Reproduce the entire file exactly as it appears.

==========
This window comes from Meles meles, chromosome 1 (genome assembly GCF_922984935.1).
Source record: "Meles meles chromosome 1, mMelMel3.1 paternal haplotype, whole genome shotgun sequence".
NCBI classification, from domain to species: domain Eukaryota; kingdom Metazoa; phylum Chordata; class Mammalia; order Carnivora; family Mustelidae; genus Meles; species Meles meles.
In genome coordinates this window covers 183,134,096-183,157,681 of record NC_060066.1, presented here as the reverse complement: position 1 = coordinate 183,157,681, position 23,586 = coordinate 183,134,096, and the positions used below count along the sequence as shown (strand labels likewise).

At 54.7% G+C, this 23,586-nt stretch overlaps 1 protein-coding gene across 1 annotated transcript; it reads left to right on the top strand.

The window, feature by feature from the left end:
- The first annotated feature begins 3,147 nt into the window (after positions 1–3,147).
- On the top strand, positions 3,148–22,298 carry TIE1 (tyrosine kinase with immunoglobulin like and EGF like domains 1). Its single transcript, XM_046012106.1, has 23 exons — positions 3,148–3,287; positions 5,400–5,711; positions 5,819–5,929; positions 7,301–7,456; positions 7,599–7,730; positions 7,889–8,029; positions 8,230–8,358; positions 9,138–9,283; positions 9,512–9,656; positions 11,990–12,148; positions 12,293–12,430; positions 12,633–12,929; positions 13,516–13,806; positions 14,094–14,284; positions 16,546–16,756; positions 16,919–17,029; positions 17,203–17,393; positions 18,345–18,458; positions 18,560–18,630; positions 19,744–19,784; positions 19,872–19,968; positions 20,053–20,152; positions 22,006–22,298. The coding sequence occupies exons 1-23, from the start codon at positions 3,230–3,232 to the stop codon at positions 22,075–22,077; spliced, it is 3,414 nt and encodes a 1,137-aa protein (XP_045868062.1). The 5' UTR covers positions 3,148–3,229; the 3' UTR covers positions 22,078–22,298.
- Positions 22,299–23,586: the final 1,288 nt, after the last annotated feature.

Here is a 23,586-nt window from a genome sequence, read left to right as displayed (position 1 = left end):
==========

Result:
This window comes from Meles meles, chromosome 1 (genome assembly GCF_922984935.1).
Source record: "Meles meles chromosome 1, mMelMel3.1 paternal haplotype, whole genome shotgun sequence".
NCBI classification, from domain to species: domain Eukaryota; kingdom Metazoa; phylum Chordata; class Mammalia; order Carnivora; family Mustelidae; genus Meles; species Meles meles.
In genome coordinates this window covers 183,134,096-183,157,681 of record NC_060066.1, presented here as the reverse complement: position 1 = coordinate 183,157,681, position 23,586 = coordinate 183,134,096, and the positions used below count along the sequence as shown (strand labels likewise).

At 54.7% G+C, this 23,586-nt stretch overlaps 1 protein-coding gene across 1 annotated transcript; it reads left to right on the top strand.

The window, feature by feature from the left end:
- The first annotated feature begins 3,147 nt into the window (after positions 1–3,147).
- On the top strand, positions 3,148–22,298 carry TIE1 (tyrosine kinase with immunoglobulin like and EGF like domains 1). Its single transcript, XM_046012106.1, has 23 exons — positions 3,148–3,287; positions 5,400–5,711; positions 5,819–5,929; positions 7,301–7,456; positions 7,599–7,730; positions 7,889–8,029; positions 8,230–8,358; positions 9,138–9,283; positions 9,512–9,656; positions 11,990–12,148; positions 12,293–12,430; positions 12,633–12,929; positions 13,516–13,806; positions 14,094–14,284; positions 16,546–16,756; positions 16,919–17,029; positions 17,203–17,393; positions 18,345–18,458; positions 18,560–18,630; positions 19,744–19,784; positions 19,872–19,968; positions 20,053–20,152; positions 22,006–22,298. The coding sequence occupies exons 1-23, from the start codon at positions 3,230–3,232 to the stop codon at positions 22,075–22,077; spliced, it is 3,414 nt and encodes a 1,137-aa protein (XP_045868062.1). The 5' UTR covers positions 3,148–3,229; the 3' UTR covers positions 22,078–22,298.
- Positions 22,299–23,586: the final 1,288 nt, after the last annotated feature.

Here is a 23,586-nt window from a genome sequence, read left to right as displayed (position 1 = left end):